Alan Furst has written 10 best-selling espionage thrillers set in Europe before and during World War II. Generally, they're stories of ordinary men who, in the face of atrocity, rise to face the Nazis. The novels are especially notable for their meticulous attention to period detail—Furst's scene-setting is almost obsessive-compulsive in its fastidiousness. But if you're expecting the creepy kind of basement dweller who collects Nazi memorabilia, you'll be pleasantly surprised on meeting Furst in person: He has a high-pitched voice with a Long Island accent, and he's remarkably polite and generous in conversation. He talked with me at Book Expo America in New York City about his upcoming trip to Seattle in support of the paperback release of his newest historical espionage thriller, The Spies of Warsaw.
So I understand that you used to write for the Seattle Weekly.
When David Brewster started the Weekly, I thought it was a fabulous idea because Seattle didn't have anything like the New Yorker but it's a rather sophisticated city. So, I had published a novel. Nothing that's listed anywhere now. I have four books that I never talk about...
Yeah, I've been publishing since I was 29. Those four were all about sex and drugs and rock and roll. And the problem was nobody wanted to read about sex and drugs and rock and roll—they wanted to do it. So I had published this book called Your Day in the Barrel. David Brewster asked if I wanted to write for the Weekly, and he said, "You can do anything you want." So I said, "I want to write a football column." The Nordstrom family had just bought the franchise for the Seahawks, and they brought in and unwrapped a brand-new team and there I was up in the press box, eating free hot dogs. It was great! This was Seattle back in the '70s.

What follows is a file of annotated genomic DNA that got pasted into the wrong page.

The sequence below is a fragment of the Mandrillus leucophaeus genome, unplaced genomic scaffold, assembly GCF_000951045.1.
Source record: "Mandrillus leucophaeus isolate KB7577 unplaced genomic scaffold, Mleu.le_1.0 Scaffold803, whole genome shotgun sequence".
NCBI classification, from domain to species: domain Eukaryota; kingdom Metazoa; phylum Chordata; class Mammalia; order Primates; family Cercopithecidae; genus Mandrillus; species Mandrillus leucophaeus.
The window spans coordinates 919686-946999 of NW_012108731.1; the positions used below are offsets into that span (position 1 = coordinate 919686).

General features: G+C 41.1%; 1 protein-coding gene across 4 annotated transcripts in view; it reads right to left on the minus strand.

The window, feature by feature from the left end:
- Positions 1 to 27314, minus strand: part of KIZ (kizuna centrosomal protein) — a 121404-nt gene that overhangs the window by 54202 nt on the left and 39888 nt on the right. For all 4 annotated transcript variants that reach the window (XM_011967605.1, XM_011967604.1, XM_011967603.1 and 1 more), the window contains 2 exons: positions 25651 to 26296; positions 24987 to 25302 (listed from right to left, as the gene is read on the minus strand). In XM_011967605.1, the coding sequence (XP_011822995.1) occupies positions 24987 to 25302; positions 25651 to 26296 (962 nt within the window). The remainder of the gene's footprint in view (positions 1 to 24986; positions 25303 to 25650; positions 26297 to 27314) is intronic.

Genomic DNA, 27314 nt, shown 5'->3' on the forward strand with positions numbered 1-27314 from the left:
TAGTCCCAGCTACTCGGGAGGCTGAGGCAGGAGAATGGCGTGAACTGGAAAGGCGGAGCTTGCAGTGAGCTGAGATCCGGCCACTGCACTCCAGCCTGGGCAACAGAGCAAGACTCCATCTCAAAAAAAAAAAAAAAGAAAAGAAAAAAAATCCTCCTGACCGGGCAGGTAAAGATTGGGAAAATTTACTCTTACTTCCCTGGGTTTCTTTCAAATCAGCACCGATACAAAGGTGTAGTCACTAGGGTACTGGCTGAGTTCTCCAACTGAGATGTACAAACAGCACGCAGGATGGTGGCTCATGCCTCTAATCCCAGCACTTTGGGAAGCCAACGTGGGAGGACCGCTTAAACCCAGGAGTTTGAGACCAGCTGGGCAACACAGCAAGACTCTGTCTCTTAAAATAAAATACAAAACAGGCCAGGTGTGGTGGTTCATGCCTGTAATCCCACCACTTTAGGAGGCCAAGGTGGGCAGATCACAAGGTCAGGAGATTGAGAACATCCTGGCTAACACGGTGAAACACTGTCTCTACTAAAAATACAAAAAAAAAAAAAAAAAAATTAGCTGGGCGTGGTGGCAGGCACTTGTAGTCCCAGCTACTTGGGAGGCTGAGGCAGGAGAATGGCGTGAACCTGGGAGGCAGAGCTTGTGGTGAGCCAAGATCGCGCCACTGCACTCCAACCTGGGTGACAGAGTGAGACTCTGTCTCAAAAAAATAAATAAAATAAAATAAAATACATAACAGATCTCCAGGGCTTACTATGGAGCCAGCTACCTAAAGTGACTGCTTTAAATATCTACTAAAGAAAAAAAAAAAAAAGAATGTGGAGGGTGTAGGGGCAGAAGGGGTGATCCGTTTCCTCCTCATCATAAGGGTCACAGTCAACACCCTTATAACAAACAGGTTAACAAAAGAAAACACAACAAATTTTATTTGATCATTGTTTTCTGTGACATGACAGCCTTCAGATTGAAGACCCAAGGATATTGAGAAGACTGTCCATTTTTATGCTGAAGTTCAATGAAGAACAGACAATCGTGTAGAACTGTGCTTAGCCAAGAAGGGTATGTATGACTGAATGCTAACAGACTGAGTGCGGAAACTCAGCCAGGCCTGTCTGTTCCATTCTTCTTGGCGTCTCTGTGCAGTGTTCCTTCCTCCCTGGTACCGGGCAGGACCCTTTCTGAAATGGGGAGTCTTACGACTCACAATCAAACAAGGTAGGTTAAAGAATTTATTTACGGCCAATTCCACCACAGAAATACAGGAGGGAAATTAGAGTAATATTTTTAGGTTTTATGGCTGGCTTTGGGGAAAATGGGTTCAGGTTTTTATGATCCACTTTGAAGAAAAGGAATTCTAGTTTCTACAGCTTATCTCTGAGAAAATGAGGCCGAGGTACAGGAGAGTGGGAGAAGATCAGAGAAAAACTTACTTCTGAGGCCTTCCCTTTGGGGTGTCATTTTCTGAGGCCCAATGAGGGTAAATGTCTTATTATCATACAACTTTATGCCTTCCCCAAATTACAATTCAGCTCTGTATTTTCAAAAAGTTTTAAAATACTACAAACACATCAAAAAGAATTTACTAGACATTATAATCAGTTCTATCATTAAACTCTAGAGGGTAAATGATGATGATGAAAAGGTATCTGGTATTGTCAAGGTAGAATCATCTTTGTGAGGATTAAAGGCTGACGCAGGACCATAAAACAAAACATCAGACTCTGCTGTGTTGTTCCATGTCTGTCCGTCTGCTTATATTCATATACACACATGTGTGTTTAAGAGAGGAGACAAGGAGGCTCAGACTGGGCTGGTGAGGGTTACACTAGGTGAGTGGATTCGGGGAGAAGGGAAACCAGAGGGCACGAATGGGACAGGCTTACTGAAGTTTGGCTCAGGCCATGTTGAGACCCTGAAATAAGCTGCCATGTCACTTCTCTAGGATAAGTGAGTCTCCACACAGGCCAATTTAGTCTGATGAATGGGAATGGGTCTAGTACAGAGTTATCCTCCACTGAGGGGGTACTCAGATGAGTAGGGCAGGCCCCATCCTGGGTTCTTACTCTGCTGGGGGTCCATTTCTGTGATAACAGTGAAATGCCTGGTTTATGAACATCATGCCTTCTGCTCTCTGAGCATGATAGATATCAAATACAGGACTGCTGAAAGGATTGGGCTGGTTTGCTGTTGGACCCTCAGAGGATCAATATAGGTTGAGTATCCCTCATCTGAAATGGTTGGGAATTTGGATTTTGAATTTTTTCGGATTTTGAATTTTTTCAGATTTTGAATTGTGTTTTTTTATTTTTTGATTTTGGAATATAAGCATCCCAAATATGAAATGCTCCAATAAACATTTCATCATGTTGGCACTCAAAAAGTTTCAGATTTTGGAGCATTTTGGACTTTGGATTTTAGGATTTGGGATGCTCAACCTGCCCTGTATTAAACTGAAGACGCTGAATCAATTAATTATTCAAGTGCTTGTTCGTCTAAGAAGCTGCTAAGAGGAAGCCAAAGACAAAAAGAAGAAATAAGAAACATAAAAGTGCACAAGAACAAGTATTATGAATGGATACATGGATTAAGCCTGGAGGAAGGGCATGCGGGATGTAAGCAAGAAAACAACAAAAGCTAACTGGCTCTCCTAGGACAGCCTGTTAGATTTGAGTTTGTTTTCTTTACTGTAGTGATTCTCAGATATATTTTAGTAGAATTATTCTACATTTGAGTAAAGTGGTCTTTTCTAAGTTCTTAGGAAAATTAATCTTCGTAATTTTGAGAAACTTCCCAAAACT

So this was the very beginning of the Weekly, then.
Way back. Waaaaaaay back. I also wrote a serial for them called "The Heart of the Reigning Queen." Pun! It was terrible. Oooh, it was so bad. But I tried. I did the best I could. It ran every week, and it had its own sponsor: Yukie and Wendy's Hair Salon. It was very popular. It went from Seattle location to Seattle location. There were types—it wasn't a roman à clef, but there were types. There was the Jewish lady from Mercer Island and the veteran just come back from Vietnam and the fisherman who'd come from Alaska with $30,000 in his pocket. This was a very different Seattle. No Microsoft, no Amazon. The U Book Store was all we had. Elliott Bay Book Company hadn't started then, but there was certainly a very powerful Seattle literary community. Small, but revolutionary in its way.